Purpose: To evaluate the imaging performance of an on-board helical kVCT system on a tomotherapy unit for a variety of imaging parameters and setup conditions.
Methods: A commonly used CT image quality phantom was scanned while varying the selection of available parameters (Anatomy, Mode, and Body Size) as well as phantom positioning and size. Image quality metrics including noise, uniformity, contrast, and CT number consistency were evaluated and compared as a function of parameter and setup variations.
Results: Use of Thorax (120 kVp) and Pelvis (140 kVp) anatomy protocols improved noise, uniformity, and contrast metrics by 10 – 20% compared to images acquired with Head (100 kVp) protocols. No significant differences in CT number consistency were observed regardless of Anatomy choice. Use of Fine mode (50 mm beam width at isocenter, 240-600 mAs/rotation) improved noise and contrast metrics by 20 – 30% compared to Normal mode (100 mm, 192-480 mAs/rotation) and by nearly a factor of 2 compared to Coarse mode (140 mm, 144-360 mAs/rotation) for otherwise identical protocols. Uniformity and CT number consistency were also improved for Fine mode. Increasing Body Size (mAs/rotation) generally improved each metric. Vertical and lateral phantom shifts of up to ± 6 cm degraded noise and contrast metrics by up to 30% relative to isocenter while also worsening uniformity and CT number consistency. Noise, uniformity, and contrast were also degraded by up to a factor of 3.5 with use of annuli to increase phantom diameter (32 cm vs. 20 cm). Despite variation in image characteristics among the investigated changes, all metrics were within applicable vendor specifications for use in image-guided (IGRT) and adaptive radiotherapy (ART).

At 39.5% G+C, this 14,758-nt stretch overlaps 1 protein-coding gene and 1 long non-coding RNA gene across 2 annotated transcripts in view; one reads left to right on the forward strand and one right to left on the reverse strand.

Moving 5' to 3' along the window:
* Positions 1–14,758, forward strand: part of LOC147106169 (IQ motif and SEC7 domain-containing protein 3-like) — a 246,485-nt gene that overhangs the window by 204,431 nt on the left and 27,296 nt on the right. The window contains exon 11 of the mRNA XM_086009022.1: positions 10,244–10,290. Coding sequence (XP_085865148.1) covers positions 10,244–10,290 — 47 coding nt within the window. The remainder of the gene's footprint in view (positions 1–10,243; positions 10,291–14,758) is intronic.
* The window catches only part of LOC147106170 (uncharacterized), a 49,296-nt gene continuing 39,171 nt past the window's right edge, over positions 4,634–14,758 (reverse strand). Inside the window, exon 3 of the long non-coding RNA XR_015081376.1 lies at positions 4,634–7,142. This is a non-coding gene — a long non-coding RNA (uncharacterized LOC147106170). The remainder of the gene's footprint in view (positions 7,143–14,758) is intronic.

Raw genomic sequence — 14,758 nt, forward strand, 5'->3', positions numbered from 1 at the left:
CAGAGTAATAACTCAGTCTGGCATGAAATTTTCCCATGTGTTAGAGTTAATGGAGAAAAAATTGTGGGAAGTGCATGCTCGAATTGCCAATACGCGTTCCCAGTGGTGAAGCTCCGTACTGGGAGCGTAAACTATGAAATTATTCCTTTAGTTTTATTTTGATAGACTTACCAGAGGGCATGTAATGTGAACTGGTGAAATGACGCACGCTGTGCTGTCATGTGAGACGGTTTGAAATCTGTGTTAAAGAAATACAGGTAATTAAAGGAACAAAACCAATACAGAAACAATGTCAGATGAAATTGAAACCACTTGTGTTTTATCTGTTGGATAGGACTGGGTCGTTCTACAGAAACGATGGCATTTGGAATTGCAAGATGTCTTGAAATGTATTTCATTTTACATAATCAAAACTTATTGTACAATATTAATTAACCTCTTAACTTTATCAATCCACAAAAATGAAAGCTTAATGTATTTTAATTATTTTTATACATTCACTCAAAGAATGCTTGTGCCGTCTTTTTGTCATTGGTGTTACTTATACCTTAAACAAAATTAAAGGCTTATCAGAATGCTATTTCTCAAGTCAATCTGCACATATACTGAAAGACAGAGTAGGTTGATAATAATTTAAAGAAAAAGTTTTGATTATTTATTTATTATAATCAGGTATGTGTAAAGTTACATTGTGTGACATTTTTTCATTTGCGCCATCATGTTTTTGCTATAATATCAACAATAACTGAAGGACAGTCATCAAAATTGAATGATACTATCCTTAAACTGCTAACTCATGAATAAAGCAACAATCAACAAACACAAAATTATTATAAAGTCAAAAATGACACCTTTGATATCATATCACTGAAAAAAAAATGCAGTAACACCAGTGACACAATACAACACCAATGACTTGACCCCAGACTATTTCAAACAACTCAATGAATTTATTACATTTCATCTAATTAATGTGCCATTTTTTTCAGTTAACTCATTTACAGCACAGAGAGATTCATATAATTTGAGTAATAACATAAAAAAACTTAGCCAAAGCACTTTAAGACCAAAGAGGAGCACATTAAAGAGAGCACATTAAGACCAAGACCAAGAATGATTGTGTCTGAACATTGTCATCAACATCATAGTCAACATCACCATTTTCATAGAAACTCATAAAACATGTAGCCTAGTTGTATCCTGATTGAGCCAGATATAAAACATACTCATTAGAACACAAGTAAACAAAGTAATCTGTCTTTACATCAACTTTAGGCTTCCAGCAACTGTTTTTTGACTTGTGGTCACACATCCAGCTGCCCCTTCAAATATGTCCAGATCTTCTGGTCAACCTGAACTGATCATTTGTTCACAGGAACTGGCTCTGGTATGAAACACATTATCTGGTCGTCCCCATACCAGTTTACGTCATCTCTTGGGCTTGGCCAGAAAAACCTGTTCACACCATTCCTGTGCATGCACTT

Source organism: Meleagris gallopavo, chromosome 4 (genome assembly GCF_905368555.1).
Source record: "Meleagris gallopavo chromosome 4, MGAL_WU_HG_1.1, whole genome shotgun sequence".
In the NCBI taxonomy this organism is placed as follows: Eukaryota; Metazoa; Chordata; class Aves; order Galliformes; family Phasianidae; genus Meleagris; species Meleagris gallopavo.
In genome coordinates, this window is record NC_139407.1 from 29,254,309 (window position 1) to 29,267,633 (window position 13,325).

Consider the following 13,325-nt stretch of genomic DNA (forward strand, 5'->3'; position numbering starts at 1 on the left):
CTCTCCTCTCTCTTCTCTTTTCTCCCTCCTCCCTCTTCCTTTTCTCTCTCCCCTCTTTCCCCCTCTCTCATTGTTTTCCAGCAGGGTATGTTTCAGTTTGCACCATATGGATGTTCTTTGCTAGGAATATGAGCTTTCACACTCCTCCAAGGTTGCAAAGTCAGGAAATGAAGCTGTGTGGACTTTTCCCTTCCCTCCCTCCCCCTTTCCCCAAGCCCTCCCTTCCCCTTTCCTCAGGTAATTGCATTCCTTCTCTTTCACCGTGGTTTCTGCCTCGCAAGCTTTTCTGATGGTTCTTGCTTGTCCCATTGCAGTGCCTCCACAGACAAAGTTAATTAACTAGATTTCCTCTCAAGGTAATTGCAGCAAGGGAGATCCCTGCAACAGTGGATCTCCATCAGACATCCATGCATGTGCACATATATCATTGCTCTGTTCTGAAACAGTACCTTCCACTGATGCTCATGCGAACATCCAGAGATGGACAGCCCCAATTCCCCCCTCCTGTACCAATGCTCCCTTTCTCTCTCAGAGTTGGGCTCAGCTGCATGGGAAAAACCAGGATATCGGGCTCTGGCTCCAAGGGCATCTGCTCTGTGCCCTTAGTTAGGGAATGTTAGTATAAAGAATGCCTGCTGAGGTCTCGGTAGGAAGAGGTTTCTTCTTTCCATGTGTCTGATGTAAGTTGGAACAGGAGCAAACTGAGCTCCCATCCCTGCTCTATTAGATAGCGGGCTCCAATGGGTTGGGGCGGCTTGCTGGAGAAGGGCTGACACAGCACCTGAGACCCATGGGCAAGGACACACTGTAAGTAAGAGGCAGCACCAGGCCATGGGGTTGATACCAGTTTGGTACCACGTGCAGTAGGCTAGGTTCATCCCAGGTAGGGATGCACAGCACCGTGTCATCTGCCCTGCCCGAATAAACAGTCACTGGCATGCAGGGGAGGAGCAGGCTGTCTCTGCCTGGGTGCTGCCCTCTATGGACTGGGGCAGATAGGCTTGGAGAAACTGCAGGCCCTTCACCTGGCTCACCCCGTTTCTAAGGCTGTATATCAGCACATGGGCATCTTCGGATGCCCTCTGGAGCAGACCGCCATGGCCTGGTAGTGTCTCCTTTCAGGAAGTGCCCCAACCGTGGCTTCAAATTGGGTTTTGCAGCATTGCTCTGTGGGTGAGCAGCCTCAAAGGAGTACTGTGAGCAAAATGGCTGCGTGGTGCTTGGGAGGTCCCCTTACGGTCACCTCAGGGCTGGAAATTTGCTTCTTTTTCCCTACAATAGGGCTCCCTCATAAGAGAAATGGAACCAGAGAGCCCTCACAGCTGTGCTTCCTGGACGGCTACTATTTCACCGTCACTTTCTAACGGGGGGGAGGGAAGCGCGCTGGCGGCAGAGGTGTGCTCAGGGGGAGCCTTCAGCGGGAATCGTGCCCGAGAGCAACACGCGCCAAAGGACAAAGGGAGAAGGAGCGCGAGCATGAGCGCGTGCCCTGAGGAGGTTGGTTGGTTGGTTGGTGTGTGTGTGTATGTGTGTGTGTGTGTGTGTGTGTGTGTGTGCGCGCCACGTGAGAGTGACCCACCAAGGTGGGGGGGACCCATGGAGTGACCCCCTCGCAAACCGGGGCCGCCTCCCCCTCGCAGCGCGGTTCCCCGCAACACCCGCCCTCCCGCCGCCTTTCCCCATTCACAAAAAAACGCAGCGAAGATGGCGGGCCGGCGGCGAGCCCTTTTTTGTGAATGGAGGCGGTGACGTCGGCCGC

Conclusion: This work suggests that this system can provide sufficient image quality required for IGRT and ART implementation in tomotherapy treatments for a variety of protocols and setup conditions.
Funding Support, Disclosures, and Conflict of Interest: John Bayouth has ownership interest in MR Guidance, LLC, which has business activity with a company that also utilizes IGRT technology (ViewRay, Inc). Additionally, while this project received no external funding, the data was collected on a Radixact system (Accuracy, Inc.) provided to UW-Madison under a research agreement (Bayouth, PI).